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Twitter Launches New Tweet Reporting Flow to Improve Issue Diagnosis and Response

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Twitter’s implementing a new process flow for user reports of tweets which looks to better diagnose the issue at hand in each situation by asking more about why you’re reporting the tweet, as opposed to more binary violation categories.

Twitter reporting flow

As you can see in this example, the new process takes users through the reporting process by first asking who the report is for and what the problem is, before moving onto what the violation may be.

As explained by Twitter:

The new approach lifts the burden from the individual to be the one who has to interpret the violation at hand. Instead it asks them what happened. This method is called symptoms-first, where Twitter first asks the person what’s going on.”

The design could make it easier to more accurately report issues in tweets, which could then ensure that appropriate action is taken, as Twitter will be able to better funnel each report into the right assessment categories.

Once the person reporting a violation describes what happened, Twitter then presents them with the Terms of Service violation they think might have occurred, at which point Twitter asks: Is that right? If not, the person can say so, which will help signal to Twitter that there are still some gaps in the reporting system.”

It’s not a major change, but it could be a significant improvement, with some violations falling by the wayside simply because they’re reported for the wrong reasons. By building a more intuitive reporting system, that could help Twitter understand more about each problem, while it will also help to identify further gaps in its reporting process that could lead to more refinements and improvements over time.

The new reporting flow is being tested with a small group of users in the US right now, and will be expanded to more regions in the new year.  

Socialmediatoday.com

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Weird of the Week

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Weird of the Week

What happened when six doctors swallowed Lego heads for science, and the results of Santa’s DNA test. Plus, is Dolly Parton really recording an album with Slipknot?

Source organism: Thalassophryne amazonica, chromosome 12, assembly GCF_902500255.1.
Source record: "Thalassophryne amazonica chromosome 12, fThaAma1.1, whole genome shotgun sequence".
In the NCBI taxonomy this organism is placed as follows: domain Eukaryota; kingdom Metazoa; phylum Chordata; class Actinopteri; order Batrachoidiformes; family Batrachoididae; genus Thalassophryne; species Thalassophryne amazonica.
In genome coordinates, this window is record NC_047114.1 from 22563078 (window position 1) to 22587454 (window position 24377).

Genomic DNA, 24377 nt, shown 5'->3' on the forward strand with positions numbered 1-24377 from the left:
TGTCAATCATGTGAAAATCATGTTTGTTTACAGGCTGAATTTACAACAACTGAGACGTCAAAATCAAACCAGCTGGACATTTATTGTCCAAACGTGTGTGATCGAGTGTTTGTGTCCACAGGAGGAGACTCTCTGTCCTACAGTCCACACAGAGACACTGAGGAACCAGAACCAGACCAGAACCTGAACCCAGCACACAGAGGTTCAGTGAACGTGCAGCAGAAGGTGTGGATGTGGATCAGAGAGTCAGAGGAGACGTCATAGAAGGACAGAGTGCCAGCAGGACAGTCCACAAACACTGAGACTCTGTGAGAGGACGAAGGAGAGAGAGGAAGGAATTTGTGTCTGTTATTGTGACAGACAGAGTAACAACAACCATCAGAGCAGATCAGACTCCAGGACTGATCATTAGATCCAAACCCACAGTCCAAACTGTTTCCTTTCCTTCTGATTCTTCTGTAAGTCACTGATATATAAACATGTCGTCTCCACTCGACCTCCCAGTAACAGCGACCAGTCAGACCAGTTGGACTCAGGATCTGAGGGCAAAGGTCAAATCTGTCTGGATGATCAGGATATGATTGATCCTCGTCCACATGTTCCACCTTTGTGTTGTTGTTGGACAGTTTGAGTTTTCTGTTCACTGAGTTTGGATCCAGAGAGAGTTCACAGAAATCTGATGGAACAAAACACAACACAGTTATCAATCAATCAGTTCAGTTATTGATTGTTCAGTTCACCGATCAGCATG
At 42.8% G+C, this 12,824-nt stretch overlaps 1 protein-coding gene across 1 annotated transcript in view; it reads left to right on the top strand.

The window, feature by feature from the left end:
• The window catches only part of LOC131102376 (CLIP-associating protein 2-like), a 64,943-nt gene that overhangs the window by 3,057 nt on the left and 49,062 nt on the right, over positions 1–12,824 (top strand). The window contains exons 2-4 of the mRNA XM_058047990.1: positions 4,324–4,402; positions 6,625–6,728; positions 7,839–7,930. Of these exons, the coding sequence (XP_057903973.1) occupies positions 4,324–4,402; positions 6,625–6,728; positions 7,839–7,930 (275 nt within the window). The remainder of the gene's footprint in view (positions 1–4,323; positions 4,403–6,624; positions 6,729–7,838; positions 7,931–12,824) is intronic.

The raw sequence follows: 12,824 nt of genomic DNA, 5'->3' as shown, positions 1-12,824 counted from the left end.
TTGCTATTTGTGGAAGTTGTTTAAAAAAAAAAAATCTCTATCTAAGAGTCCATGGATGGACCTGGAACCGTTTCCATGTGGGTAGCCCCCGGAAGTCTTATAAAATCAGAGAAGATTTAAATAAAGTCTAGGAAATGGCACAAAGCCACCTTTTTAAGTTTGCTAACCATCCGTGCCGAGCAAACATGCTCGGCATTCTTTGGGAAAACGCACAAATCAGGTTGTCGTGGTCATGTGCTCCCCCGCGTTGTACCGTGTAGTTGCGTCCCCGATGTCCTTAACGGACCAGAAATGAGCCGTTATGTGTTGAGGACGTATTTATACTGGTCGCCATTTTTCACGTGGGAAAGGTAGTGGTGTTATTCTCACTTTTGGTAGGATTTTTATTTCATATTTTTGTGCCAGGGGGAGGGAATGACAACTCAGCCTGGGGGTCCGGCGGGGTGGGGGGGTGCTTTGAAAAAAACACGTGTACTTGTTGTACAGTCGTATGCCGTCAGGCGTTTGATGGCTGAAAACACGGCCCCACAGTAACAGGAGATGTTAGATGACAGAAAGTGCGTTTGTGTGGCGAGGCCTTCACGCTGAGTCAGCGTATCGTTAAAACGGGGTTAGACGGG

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The Most Visited Websites in the World – 2023 Edition [Infographic]

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The Most Visited Websites in the World - 2023 Edition [Infographic]

Google remains the most-visited website in the world, while Facebook is still the most frequented social platform, based on web traffic. Well, actually, YouTube is, but YouTube’s only a partial social app, right?

The findings are displayed in this new visualization from Visual Capitalist, which uses SimilarWeb data to show the most visited websites in bubble chart format, highlighting the variance in traffic.

As you can see, following Facebook, Twitter and Instagram are the next most visited social platforms, which is likely in line with what most would expect – though the low numbers for TikTok probably stand out, given its dominance of modern media zeitgeist.

But there is a reason for that – this data is based on website visits, not app usage, so platforms like TikTok and Snapchat, which are primarily focused on the in-app experience, won’t fare as well in this particular overview.

In that sense, it’s interesting to see which social platforms are engaging audiences via their desktop offerings.

You can check out the full overview below, and you can read Visual Capitalist’s full explainer here.

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Cheeky branding wins (and missteps)

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Cheeky branding wins (and missteps)

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Branding and rebranding is getting more fun, here we look at some of cheekiest brands that have caught our eye – for the right and wrong reasons.



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